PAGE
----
SEA OTTER CLASSIC 2010 – Having proven that air suspension can work for long-travel downhill applications with their Boxxer World Cup, Rockshox is helping downhillers drop a full pound from their bike while improving their performance with the new Vivid Air shock.
Pro rider Mick Hannah was on hand to testify that an air shock can indeed perform at the World Cup Downhill level, saying that during 7- to 8 minute test runs, the shock let him push harder into the corners and rebounded faster, letting them rip through sections that might bog down other shocks.Â It does this by keeping the shock higher in the travel because the air shock uses less of its stroke to achieve the same travel versus a coil shock.Â Thus, it rebounds faster from a big hit.
Another performance gain came from development of a Twin Tube Solo Air canister and an alloy/thermoplastic rebound adjustment needle called Hot Rod.Â More pics and info on all that after the break…
While the Vivid Air looks larger, the outside diameter is actually just slightly smaller than the coil’s diameter, so it’ll fit any frame that the coil version does.Â There are also two different air valve placements available, as shown in the top pic.Â If you’re not quite sold on air after reading this, don’t sweat it.Â The Vivid Coil also gets the Hot Rod and some new tuning and a new 90Âº rebound adjuster.
The Twin Tube Solo Air is a new development that allowed the Vivid Air to control ramp up at the end of the stroke.Â With a single “tube” canister, as the shock compresses, the air has nowhere to go and it’ll ramp up pretty steeply.Â With the TTSA, there are small holes at the top of the canister (on the left in the pic above, not visible) that let air spill into the outer section of the canister.Â The black rubber piece surrounding the shaft is the bottom out bumper.
The other new development is the Hot Rod beginning stroke rebound adjuster.Â The front needle is the original design from the coil version.Â As you dial it down to decrease rebound speed, the pointy end of the needle closes into the hole that the oil flows through…the smaller the orifice, the slower the flow and rebound.Â As the oil heats up, it becomes more viscous, and can flow through a given opening faster.Â On a long downhill run, this would translate to increased rebound speed as you fly down the mountain.Â In order to maintain consistent rebound damping performance from the start gate to the finish line, Rockshox engineers created a thermoplastic section that expands ever so slightly as the oil heats up, thereby compensating for the increased viscosity and keeping rebound speed consistent.Â Easy, right?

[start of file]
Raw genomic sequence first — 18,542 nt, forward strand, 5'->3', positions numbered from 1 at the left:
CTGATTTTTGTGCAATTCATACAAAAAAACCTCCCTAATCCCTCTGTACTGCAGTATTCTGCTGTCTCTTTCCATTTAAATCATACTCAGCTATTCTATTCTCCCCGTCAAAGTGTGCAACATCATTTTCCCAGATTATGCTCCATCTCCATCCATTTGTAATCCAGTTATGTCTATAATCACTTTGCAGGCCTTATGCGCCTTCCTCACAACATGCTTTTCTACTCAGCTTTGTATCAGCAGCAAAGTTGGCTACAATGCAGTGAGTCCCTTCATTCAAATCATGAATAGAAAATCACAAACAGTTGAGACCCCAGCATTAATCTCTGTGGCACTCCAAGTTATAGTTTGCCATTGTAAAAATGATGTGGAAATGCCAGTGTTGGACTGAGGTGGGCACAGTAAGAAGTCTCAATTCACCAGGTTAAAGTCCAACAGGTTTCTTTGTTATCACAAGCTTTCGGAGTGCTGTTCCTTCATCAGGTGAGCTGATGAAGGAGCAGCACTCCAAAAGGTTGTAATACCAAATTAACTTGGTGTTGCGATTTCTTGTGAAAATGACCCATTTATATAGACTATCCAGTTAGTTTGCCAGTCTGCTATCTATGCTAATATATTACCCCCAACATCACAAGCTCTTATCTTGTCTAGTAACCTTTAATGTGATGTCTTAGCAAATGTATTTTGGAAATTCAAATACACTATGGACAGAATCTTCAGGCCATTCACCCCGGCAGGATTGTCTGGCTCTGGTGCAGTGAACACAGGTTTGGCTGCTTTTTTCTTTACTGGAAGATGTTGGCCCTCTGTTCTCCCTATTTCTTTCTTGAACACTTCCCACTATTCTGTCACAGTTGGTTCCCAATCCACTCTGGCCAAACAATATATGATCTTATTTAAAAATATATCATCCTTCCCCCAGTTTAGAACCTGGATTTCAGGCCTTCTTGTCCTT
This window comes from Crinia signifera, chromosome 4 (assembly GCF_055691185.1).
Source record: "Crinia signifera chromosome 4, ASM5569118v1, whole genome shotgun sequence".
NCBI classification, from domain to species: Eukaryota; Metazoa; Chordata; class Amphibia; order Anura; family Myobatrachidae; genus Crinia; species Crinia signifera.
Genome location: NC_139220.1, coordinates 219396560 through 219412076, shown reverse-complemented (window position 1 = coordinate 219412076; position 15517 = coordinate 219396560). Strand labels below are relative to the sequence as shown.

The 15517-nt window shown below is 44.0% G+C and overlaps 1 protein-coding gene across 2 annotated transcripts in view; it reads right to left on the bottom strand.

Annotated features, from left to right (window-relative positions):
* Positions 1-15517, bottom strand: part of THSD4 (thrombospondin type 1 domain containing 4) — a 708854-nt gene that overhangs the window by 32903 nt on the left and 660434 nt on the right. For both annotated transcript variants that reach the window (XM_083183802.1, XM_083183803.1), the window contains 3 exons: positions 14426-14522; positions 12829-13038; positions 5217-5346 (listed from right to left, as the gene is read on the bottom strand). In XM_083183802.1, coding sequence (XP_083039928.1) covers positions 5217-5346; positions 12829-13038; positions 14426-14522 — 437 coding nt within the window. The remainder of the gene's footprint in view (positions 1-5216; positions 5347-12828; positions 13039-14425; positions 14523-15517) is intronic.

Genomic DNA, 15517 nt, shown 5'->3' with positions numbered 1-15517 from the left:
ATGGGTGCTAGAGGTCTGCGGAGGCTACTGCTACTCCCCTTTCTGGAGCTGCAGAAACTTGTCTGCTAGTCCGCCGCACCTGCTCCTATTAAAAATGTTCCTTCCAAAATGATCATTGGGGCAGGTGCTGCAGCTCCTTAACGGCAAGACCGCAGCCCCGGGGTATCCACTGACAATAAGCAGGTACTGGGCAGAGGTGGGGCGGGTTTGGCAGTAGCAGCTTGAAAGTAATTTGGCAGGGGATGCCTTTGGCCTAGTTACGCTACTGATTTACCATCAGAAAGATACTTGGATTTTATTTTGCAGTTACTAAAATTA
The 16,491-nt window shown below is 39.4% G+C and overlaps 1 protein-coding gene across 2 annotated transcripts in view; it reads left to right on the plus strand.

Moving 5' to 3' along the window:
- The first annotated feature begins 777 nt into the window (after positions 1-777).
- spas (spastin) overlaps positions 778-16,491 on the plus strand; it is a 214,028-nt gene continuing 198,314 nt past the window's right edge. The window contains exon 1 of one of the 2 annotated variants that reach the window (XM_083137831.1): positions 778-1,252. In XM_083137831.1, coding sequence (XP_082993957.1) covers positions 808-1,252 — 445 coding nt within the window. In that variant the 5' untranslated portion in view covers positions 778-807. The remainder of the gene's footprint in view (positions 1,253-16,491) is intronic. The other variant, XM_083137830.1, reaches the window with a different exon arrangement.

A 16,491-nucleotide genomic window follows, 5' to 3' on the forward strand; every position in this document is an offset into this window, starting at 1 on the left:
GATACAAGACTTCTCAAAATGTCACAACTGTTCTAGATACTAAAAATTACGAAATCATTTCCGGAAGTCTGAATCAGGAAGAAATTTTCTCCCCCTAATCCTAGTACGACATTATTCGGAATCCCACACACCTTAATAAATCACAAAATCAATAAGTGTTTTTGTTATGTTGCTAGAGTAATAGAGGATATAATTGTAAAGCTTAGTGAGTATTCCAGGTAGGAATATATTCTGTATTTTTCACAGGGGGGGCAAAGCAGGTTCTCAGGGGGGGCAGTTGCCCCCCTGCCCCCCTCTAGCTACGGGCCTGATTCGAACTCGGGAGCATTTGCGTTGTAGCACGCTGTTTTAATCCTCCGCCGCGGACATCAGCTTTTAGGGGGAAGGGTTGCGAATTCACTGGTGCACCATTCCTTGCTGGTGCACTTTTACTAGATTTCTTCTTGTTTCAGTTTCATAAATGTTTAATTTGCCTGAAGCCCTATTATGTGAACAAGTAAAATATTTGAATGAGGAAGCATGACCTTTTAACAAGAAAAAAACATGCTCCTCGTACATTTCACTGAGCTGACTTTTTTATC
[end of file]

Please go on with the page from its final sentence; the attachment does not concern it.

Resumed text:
Well, they’ve been working on this for quite some time and have gone through a lot of iterations.Â Rockshox’s Long Travel Product Manager Jeremiah Boobar said the change in length is so minimal that it took a lot of testing to figure out how much material was needed.Â The end result is an air shock with virtually no fade thanks to self-regulating temperature management technotrickery.
There are three external adjustments on the Vivid Air: Compression damping (blue knob), Ending Stroke Rebound damping (silver bolt, adjusted with a hex key) and the Beginning Stroke Rebound damping (below, red knob), which is the Hot Rod dial.
For the pro tuner or shop mechanic, they can insert internal spacers in the air canister to reduce overall volume and create more ramp up.
Boobar says the Vivid Air saves about a pound over the standard steel coil version, and about a half pound over a similar shock with a titanium coil spring.Â There will be a short 200 x 51 size for freeride applications, and larger sizes for downhill bikes.